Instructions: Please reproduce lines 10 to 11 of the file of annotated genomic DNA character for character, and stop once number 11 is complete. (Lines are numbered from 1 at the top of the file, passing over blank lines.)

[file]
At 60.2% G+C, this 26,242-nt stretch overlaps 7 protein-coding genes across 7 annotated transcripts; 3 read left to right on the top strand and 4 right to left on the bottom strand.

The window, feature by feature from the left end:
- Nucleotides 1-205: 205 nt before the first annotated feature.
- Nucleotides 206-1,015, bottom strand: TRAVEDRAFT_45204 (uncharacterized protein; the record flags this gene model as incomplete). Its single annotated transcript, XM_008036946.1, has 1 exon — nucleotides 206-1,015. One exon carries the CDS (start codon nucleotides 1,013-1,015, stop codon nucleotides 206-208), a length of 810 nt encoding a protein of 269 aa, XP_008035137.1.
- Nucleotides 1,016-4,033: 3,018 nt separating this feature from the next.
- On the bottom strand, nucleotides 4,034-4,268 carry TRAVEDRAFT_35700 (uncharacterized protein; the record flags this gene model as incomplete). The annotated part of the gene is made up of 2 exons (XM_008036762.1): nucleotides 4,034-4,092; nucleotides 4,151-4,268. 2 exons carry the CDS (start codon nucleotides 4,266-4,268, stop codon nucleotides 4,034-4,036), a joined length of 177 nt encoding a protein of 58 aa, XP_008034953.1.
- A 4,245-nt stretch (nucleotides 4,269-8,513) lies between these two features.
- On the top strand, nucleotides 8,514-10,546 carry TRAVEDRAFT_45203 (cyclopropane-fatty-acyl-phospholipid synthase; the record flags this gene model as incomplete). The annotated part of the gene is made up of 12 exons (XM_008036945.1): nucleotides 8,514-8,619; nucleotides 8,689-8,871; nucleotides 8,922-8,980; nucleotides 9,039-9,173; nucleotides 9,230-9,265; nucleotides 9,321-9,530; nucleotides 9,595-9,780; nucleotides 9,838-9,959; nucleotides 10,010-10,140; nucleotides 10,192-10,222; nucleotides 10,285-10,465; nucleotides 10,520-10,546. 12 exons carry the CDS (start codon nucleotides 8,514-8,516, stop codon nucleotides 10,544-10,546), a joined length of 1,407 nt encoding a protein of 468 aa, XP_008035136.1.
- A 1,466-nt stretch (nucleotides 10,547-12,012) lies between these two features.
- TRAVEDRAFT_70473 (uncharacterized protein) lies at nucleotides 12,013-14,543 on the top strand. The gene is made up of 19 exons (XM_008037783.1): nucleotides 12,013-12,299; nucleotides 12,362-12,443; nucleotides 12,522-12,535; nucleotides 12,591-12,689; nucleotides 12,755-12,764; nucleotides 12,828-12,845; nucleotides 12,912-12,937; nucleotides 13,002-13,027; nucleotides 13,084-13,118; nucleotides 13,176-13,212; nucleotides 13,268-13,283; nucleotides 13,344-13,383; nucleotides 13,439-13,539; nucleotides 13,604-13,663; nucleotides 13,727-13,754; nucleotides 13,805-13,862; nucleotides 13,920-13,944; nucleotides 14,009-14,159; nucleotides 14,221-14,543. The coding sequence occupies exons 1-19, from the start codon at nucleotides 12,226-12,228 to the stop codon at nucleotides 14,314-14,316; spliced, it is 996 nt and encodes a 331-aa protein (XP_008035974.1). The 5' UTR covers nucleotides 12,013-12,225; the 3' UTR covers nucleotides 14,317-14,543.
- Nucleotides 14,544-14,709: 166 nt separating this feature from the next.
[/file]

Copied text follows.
- TRAVEDRAFT_70473 (uncharacterized protein) lies at nucleotides 12,013-14,543 on the top strand. The gene is made up of 19 exons (XM_008037783.1): nucleotides 12,013-12,299; nucleotides 12,362-12,443; nucleotides 12,522-12,535; nucleotides 12,591-12,689; nucleotides 12,755-12,764; nucleotides 12,828-12,845; nucleotides 12,912-12,937; nucleotides 13,002-13,027; nucleotides 13,084-13,118; nucleotides 13,176-13,212; nucleotides 13,268-13,283; nucleotides 13,344-13,383; nucleotides 13,439-13,539; nucleotides 13,604-13,663; nucleotides 13,727-13,754; nucleotides 13,805-13,862; nucleotides 13,920-13,944; nucleotides 14,009-14,159; nucleotides 14,221-14,543. The coding sequence occupies exons 1-19, from the start codon at nucleotides 12,226-12,228 to the stop codon at nucleotides 14,314-14,316; spliced, it is 996 nt and encodes a 331-aa protein (XP_008035974.1). The 5' UTR covers nucleotides 12,013-12,225; the 3' UTR covers nucleotides 14,317-14,543.
- Nucleotides 14,544-14,709: 166 nt separating this feature from the next.